'Some mosques converted into bars, most in Balkans'

The Turkish Historical Society (TTK) has issued a report about mosques abroad, particularly in the Balkans, that have been converted into restaurants, nightclubs or other entertainment venues serving alcohol.

'Some mosques converted into bars, most in Balkans'

According to the report, Taşköprü Mosque, often referred to as the Thursday Marketplace Mosque, and Çukur Mosque in Plovdiv, Bulgaria, were converted into restaurants where alcoholic drinks are served, while a mosque in Constanta, Romania, was transformed into a nightclub.

TTK President Yusuf Halaçoğlu stated that in the past Turks would never cause damage to churches, opting instead to transform them into either museums or mosques. "These mosques should at the bare minimum be converted into museums. Irreverence to places of worship is unacceptable," he said.

According to the report, the Taşköprü Mosque was built in the 16th century and continued to function as a mosque until the 1940s, though its minaret had been destroyed before that. In the 2000s, the mosque was converted into a restaurant that serves Italian food. A huge vase was placed to cover the niche indicating the direction of Mecca and its windowpanes were replaced with colorful glass. Outside, one can easily distinguish the lead-covered dome and the stone walls of the mosque.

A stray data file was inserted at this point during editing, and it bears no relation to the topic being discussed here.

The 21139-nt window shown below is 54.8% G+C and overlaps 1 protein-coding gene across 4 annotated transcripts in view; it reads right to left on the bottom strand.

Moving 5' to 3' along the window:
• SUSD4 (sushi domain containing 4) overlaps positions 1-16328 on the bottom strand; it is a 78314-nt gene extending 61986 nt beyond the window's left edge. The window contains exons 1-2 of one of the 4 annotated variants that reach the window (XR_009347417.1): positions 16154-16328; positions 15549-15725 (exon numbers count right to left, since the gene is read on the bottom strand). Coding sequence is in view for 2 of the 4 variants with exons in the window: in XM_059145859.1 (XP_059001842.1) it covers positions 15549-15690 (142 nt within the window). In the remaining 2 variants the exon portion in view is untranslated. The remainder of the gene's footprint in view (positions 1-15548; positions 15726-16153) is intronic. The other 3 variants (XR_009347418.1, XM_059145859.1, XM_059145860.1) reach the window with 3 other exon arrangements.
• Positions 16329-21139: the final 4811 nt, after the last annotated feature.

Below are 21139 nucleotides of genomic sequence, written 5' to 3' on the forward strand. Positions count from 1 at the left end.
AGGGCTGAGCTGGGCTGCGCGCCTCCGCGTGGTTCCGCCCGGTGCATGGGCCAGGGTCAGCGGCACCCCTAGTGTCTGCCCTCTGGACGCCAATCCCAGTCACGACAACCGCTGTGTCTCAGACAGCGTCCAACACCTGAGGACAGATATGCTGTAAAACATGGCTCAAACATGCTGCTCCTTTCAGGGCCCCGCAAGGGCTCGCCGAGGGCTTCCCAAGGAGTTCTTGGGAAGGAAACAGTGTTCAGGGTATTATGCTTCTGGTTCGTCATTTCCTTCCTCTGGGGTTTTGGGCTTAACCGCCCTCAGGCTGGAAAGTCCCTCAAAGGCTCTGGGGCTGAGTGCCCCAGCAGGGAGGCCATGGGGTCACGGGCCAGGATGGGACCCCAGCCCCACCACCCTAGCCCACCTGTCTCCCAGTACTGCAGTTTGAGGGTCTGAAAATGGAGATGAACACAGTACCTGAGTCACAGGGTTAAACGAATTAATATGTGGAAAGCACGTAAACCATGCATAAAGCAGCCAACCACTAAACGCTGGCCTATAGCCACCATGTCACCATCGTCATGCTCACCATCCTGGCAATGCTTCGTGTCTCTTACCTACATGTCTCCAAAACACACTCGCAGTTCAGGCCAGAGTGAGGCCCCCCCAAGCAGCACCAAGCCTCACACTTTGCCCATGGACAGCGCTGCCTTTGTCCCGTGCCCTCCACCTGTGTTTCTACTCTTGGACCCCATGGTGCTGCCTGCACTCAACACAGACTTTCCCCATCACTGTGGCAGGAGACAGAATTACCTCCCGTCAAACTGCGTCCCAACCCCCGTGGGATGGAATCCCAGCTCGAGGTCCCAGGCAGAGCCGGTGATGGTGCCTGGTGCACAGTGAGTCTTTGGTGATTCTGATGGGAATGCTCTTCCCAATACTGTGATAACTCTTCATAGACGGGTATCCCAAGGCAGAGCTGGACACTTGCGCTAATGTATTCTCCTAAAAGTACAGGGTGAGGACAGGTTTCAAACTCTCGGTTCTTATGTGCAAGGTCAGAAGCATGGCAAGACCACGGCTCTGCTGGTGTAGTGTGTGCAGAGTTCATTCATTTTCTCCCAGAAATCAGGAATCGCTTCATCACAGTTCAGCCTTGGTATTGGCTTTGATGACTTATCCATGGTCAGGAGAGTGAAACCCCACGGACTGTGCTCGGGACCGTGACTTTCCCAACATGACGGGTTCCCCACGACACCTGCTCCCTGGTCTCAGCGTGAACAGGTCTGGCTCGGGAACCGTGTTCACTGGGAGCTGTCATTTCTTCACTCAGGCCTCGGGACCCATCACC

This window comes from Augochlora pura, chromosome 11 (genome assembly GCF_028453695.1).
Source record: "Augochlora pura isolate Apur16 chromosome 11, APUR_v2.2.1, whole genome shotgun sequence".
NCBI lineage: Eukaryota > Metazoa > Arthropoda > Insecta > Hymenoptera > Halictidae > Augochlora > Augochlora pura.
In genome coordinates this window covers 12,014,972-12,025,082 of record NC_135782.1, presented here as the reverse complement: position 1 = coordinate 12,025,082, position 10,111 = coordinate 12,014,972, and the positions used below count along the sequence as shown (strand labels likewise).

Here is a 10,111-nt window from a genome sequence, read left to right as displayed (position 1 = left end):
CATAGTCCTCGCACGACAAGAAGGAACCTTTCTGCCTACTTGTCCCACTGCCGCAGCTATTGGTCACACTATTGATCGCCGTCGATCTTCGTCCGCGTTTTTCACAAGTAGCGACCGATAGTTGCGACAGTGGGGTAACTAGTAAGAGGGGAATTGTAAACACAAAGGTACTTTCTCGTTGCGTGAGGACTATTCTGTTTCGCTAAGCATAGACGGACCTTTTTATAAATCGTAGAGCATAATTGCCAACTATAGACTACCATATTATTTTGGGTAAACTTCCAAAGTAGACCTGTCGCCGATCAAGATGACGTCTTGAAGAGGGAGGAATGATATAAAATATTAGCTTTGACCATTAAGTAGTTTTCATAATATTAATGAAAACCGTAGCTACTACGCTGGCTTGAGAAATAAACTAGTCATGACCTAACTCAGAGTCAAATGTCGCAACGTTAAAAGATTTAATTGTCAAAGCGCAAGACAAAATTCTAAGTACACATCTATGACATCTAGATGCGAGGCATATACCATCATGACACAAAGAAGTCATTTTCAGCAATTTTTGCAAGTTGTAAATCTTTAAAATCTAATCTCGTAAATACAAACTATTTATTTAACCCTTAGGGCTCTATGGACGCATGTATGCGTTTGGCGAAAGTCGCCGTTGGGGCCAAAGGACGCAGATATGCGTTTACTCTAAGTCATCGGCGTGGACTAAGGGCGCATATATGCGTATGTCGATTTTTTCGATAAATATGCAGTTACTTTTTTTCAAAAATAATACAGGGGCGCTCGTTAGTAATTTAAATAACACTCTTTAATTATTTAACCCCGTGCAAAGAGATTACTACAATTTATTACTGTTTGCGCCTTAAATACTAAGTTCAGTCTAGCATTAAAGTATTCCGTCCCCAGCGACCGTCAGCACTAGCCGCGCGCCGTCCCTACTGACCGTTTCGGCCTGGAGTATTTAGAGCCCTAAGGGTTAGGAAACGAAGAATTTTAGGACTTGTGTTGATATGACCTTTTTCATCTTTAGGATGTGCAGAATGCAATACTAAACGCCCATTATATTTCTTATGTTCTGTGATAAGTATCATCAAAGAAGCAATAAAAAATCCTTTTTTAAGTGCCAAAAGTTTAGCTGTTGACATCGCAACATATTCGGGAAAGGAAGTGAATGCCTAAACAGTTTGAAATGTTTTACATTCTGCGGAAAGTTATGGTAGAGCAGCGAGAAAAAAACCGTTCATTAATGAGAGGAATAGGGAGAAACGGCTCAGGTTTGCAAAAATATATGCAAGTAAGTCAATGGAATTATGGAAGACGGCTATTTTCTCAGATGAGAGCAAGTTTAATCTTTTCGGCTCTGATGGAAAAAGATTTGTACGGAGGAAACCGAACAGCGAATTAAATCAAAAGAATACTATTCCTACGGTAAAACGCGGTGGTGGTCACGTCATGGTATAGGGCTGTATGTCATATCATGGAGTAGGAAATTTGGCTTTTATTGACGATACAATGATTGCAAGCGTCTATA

Çukur Mosque, close to the office of Plovdiv's mufti, or highest-ranked religious scholar, is another Ottoman building transformed into a restaurant. The second floor of the building is being used as an open veranda, while the base of the destroyed minaret has been decorated with flowers. The restaurant offers a variety of alcoholic beverages.

Halaçoğlu noted that converting places of worship into nightclubs or other entertainment places is not acceptable in any religion. "These places of worship should at the very least be converted into churches or museums where irreverence cannot be exercised," he said.


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Last Mod: 02 Mayıs 2008, 11:23
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